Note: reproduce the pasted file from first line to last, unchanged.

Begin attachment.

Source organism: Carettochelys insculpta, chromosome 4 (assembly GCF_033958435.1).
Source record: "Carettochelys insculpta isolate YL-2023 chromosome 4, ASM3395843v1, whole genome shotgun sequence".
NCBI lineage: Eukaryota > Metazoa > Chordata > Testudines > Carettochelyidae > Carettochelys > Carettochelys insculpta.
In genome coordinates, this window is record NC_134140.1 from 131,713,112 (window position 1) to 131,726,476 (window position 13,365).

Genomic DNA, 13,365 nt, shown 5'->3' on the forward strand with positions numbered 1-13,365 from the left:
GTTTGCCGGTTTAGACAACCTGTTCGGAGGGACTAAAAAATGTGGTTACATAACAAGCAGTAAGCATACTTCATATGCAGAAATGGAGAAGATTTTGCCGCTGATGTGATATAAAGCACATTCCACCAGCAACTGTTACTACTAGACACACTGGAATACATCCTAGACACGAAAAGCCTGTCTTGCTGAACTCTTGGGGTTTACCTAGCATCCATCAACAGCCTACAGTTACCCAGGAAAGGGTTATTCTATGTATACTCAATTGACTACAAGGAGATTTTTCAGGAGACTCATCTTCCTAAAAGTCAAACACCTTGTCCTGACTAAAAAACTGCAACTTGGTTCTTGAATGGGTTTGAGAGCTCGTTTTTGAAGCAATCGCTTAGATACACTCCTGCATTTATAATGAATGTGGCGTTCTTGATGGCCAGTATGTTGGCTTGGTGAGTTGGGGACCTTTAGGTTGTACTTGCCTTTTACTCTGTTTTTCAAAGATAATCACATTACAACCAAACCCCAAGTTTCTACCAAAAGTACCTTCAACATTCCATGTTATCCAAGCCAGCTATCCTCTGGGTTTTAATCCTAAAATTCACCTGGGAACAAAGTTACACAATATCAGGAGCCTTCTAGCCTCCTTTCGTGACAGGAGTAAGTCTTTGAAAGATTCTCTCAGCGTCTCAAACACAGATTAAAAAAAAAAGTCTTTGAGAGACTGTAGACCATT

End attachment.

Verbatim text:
Source organism: Carettochelys insculpta, chromosome 4 (assembly GCF_033958435.1).
Source record: "Carettochelys insculpta isolate YL-2023 chromosome 4, ASM3395843v1, whole genome shotgun sequence".
NCBI lineage: Eukaryota > Metazoa > Chordata > Testudines > Carettochelyidae > Carettochelys > Carettochelys insculpta.
In genome coordinates, this window is record NC_134140.1 from 131,713,112 (window position 1) to 131,726,476 (window position 13,365).

Genomic DNA, 13,365 nt, shown 5'->3' on the forward strand with positions numbered 1-13,365 from the left:
GTTTGCCGGTTTAGACAACCTGTTCGGAGGGACTAAAAAATGTGGTTACATAACAAGCAGTAAGCATACTTCATATGCAGAAATGGAGAAGATTTTGCCGCTGATGTGATATAAAGCACATTCCACCAGCAACTGTTACTACTAGACACACTGGAATACATCCTAGACACGAAAAGCCTGTCTTGCTGAACTCTTGGGGTTTACCTAGCATCCATCAACAGCCTACAGTTACCCAGGAAAGGGTTATTCTATGTATACTCAATTGACTACAAGGAGATTTTTCAGGAGACTCATCTTCCTAAAAGTCAAACACCTTGTCCTGACTAAAAAACTGCAACTTGGTTCTTGAATGGGTTTGAGAGCTCGTTTTTGAAGCAATCGCTTAGATACACTCCTGCATTTATAATGAATGTGGCGTTCTTGATGGCCAGTATGTTGGCTTGGTGAGTTGGGGACCTTTAGGTTGTACTTGCCTTTTACTCTGTTTTTCAAAGATAATCACATTACAACCAAACCCCAAGTTTCTACCAAAAGTACCTTCAACATTCCATGTTATCCAAGCCAGCTATCCTCTGGGTTTTAATCCTAAAATTCACCTGGGAACAAAGTTACACAATATCAGGAGCCTTCTAGCCTCCTTTCGTGACAGGAGTAAGTCTTTGAAAGATTCTCTCAGCGTCTCAAACACAGATTAAAAAAAAAAGTCTTTGAGAGACTGTAGACCATT